Finally, the Romans, of all the civilizations of the Ancient World, made, without doubt, the biggest contribution in the history of wine and were responsible for spreading this beverage to all of Europe. Of course, as mentioned earlier, it was the Greeks who first brought winemaking to Italy and started cultivating grapes in Italy.

The Greeks had introduced winemaking in the south-eastern parts of Italy initially as the region seemed perfect for vineries. The local Italians quickly learnt and mastered the new art. By 270 BC, most of Italy’s territory was conquered by the still young Roman Empire. Just like many other things in the Greek culture, this new Empire adapted the technologies of winemaking as well as the Greek wine attitude from the southern provinces.


Amphorae in Herculaneum in Ancient RomeAmphorae (ceramic containers for storage of wine) found in the Ancient Roman city of Herculaneum – Photo Courtesy: Jerzy Kociatkiewicz

The most important thing that happened during this time was that the Romans made wine available to all classes of society without discrimination – and even to the slaves. Obviously, this move created a huge demand for wine both on the Italian Peninsula as well as in the territories conquered by them. These territories included such wine friendly countries as France, Germany, Portugal and Spain where Roman traders began selling wine and it became a common product. Wine was beginning to be consumed, and wineries were established, even in those areas that would be annexed or conquered by the Roman military at a future date.

Technically, the Romans developed a number of processes that can still be found in modern winemaking. Their huge contribution to modern winemaking can not be denied despite the fact that their wine was different and was a mixture of a whole range of beverages including grape juice, and some of which could even be ignited due to a high amount of alcohol. Wineries were established in every province to satisfy the respective local demand and became a key component of the complex trade structure of the time. Since a lot of Roman soldiers too had knowledge of winemaking and viticulture, they helped establish wine production in new territories where they advanced.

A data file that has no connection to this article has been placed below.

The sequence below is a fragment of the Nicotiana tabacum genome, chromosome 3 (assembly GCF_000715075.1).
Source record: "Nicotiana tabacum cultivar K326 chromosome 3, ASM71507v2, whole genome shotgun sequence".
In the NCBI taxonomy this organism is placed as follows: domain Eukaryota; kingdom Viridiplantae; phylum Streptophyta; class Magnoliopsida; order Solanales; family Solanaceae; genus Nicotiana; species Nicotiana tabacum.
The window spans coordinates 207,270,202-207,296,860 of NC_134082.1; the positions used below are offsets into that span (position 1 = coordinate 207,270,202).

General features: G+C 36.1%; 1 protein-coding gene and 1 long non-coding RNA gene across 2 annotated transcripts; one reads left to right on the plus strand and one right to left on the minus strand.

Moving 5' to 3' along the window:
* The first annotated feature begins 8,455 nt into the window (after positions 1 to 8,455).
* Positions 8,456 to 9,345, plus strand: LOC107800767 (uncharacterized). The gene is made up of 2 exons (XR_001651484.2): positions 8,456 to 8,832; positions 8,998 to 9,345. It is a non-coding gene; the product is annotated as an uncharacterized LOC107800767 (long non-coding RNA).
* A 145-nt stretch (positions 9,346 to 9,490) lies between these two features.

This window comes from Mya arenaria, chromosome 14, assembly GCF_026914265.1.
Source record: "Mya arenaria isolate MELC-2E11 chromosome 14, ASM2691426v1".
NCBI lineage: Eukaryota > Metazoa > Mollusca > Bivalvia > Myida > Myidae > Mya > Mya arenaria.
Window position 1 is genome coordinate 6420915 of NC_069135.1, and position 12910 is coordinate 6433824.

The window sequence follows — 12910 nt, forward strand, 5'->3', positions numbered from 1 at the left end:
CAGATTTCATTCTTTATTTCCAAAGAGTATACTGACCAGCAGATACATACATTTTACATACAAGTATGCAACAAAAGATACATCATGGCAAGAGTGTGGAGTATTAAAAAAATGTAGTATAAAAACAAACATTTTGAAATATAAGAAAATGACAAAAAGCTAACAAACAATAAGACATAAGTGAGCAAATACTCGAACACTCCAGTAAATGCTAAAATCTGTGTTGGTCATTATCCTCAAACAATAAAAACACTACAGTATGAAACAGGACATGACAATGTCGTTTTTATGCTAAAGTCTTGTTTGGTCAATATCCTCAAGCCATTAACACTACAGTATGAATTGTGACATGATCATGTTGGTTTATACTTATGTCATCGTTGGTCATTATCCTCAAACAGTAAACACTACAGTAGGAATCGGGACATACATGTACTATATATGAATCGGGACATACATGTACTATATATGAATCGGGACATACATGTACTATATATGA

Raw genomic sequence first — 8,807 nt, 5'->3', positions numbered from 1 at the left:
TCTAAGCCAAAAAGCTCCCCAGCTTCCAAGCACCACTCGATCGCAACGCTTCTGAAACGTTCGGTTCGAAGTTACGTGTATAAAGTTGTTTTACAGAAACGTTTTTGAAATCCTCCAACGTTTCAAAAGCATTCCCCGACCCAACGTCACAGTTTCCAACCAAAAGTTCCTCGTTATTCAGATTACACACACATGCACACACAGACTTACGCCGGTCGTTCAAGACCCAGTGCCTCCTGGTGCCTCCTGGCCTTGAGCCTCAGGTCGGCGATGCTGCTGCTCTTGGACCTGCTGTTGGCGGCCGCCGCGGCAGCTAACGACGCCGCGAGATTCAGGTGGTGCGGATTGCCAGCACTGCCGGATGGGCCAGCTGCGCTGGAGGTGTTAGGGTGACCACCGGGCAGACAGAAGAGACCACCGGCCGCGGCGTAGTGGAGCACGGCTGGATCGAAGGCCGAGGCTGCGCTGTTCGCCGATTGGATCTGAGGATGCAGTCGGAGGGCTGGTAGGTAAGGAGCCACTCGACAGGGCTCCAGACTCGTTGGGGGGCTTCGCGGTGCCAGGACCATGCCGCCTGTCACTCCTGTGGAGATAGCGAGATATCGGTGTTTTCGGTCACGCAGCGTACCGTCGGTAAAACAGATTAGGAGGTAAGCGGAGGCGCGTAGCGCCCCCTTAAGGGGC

One thing good about the Romans was that they willingly shared their winemaking art and skills with local populations that quickly adapted and followed them. With the passage of time, some of the provinces developed high quality wines of their own that were sold in the open market provided by the Empire, and that in turn allowed these successful winemaking regions to expand and improve their production.

This open Roman democratization of wine was a key idea for them that was seriously tied to medical issues too. In those times, wine was often considered safer than the unknown local water sources and so, a low level alcohol wine was provided to Roman soldiers for newer regions. Even the slaves were given a cheaper version of wine to save them from numerous diseases and food infections. However, it was the Romans who were the first to care about the quality of wine such as its aroma, flavour and taste. So, it won’t be wrong to say that they formed the basis of modern winemaking and consuming by spreading it all over, including the Northern provinces that traditionally preferred ales or other local beverages.


Wine Goes On


In time, like many other empires before and after, the Roman Empire too collapsed. However, due to their efforts while in power, wine managed to find a new and more universal home – that of Christianity. Also, the Romans were successful in forging a serious wine consuming culture in Spain and Britain, and both these nations later grew into powerful states, establishing the presence of wine, through their colonies, worldwide.